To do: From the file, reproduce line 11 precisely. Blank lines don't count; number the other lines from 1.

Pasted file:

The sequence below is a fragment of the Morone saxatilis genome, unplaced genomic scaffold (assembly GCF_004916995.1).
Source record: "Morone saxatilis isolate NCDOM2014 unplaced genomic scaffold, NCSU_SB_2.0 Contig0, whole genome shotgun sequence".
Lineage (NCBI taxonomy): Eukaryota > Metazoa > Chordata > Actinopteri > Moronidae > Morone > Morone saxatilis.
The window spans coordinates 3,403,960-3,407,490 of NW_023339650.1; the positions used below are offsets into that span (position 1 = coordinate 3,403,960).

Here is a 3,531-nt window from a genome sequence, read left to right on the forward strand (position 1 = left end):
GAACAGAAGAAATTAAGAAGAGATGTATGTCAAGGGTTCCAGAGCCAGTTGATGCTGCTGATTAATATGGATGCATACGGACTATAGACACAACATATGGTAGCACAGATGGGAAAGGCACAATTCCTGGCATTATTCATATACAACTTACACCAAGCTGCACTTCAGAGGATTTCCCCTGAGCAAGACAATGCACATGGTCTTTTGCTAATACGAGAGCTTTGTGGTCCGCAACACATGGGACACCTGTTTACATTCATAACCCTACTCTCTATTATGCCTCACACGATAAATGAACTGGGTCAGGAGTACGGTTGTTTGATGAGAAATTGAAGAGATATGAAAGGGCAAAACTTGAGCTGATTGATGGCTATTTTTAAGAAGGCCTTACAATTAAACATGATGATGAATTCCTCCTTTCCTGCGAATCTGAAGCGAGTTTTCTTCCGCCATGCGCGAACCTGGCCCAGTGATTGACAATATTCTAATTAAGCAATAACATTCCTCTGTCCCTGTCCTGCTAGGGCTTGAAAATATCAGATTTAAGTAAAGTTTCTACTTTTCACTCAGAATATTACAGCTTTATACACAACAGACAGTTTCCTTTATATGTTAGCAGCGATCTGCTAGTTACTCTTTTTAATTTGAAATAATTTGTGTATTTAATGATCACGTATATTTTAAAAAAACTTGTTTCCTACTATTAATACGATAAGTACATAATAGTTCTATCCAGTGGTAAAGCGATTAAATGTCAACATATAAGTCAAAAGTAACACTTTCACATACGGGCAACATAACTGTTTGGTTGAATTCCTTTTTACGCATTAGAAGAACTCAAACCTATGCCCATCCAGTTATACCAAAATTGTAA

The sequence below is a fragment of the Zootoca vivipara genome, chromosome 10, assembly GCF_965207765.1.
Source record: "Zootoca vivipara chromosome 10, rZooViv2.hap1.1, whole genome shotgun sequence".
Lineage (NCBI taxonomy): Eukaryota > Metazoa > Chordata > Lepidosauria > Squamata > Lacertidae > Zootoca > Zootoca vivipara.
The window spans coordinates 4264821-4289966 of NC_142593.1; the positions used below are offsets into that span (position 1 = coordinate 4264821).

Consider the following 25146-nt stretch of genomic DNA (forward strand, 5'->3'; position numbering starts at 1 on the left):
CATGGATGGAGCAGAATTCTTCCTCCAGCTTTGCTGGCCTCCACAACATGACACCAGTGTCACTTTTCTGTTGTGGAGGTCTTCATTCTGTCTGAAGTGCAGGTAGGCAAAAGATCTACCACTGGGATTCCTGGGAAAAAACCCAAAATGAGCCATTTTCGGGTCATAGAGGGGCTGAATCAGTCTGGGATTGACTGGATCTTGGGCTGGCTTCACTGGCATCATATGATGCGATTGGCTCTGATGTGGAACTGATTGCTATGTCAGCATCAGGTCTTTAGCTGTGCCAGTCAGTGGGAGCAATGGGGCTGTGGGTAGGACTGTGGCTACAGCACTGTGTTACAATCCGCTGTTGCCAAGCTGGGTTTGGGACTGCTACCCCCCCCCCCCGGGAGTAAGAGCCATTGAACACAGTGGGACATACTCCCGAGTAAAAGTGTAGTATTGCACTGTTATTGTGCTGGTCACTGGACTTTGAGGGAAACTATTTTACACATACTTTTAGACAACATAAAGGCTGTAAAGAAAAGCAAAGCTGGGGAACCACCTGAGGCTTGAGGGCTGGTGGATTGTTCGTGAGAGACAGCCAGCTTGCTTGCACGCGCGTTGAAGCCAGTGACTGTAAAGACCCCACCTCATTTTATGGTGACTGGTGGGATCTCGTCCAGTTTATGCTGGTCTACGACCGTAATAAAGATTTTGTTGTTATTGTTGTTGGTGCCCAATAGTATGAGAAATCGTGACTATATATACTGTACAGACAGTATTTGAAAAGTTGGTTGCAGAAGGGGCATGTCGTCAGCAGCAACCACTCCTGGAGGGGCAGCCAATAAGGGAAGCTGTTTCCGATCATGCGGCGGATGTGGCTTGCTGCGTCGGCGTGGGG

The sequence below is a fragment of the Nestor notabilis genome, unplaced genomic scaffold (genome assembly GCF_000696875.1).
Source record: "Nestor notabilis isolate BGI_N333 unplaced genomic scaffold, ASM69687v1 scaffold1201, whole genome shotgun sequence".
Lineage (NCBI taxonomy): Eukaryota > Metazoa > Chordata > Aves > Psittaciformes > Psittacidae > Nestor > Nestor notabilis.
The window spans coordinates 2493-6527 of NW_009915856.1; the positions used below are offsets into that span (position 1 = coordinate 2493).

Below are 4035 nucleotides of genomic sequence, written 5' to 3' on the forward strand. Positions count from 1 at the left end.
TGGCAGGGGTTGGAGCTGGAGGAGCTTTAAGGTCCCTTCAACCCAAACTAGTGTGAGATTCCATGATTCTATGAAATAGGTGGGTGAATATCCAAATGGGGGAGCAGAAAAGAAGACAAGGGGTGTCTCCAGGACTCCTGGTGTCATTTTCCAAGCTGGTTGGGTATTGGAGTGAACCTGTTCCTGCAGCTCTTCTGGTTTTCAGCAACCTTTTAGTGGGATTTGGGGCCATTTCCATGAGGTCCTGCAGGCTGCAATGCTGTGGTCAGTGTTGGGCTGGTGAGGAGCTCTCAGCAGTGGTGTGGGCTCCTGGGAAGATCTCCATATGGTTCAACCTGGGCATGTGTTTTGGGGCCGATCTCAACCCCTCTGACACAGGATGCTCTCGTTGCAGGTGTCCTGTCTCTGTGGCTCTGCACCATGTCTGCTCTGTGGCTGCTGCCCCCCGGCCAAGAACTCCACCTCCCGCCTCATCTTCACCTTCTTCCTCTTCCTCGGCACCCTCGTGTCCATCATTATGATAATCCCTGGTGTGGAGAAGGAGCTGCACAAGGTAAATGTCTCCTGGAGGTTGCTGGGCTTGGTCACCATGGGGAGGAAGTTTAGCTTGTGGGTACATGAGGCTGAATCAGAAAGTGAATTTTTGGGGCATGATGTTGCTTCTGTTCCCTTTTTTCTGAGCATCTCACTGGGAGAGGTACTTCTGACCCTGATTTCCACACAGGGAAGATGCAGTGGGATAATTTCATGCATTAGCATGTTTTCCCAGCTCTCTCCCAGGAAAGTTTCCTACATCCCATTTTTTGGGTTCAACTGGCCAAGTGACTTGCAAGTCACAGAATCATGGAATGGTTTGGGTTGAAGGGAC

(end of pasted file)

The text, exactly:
Consider the following 25146-nt stretch of genomic DNA (forward strand, 5'->3'; position numbering starts at 1 on the left):